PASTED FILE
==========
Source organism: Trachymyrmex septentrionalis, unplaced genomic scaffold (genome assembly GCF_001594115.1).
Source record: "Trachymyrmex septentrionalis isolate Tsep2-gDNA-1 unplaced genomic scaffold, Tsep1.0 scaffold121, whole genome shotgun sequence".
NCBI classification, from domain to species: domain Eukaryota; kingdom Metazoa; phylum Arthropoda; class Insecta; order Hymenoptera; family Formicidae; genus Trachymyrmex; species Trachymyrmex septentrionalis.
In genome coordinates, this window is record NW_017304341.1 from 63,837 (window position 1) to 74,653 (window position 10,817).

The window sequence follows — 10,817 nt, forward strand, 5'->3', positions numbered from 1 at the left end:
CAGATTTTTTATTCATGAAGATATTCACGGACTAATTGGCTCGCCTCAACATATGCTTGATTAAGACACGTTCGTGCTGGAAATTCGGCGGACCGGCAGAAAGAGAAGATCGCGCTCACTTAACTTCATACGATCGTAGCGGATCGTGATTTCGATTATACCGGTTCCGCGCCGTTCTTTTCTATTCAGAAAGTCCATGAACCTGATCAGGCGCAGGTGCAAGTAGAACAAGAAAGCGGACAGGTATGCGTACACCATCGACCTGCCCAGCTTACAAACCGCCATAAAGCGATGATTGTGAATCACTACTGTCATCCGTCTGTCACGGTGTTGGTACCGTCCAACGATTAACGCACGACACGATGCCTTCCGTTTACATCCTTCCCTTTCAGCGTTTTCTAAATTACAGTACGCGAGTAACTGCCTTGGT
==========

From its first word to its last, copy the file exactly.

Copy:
Source organism: Trachymyrmex septentrionalis, unplaced genomic scaffold (genome assembly GCF_001594115.1).
Source record: "Trachymyrmex septentrionalis isolate Tsep2-gDNA-1 unplaced genomic scaffold, Tsep1.0 scaffold121, whole genome shotgun sequence".
NCBI classification, from domain to species: domain Eukaryota; kingdom Metazoa; phylum Arthropoda; class Insecta; order Hymenoptera; family Formicidae; genus Trachymyrmex; species Trachymyrmex septentrionalis.
In genome coordinates, this window is record NW_017304341.1 from 63,837 (window position 1) to 74,653 (window position 10,817).

The window sequence follows — 10,817 nt, forward strand, 5'->3', positions numbered from 1 at the left end:
CAGATTTTTTATTCATGAAGATATTCACGGACTAATTGGCTCGCCTCAACATATGCTTGATTAAGACACGTTCGTGCTGGAAATTCGGCGGACCGGCAGAAAGAGAAGATCGCGCTCACTTAACTTCATACGATCGTAGCGGATCGTGATTTCGATTATACCGGTTCCGCGCCGTTCTTTTCTATTCAGAAAGTCCATGAACCTGATCAGGCGCAGGTGCAAGTAGAACAAGAAAGCGGACAGGTATGCGTACACCATCGACCTGCCCAGCTTACAAACCGCCATAAAGCGATGATTGTGAATCACTACTGTCATCCGTCTGTCACGGTGTTGGTACCGTCCAACGATTAACGCACGACACGATGCCTTCCGTTTACATCCTTCCCTTTCAGCGTTTTCTAAATTACAGTACGCGAGTAACTGCCTTGGT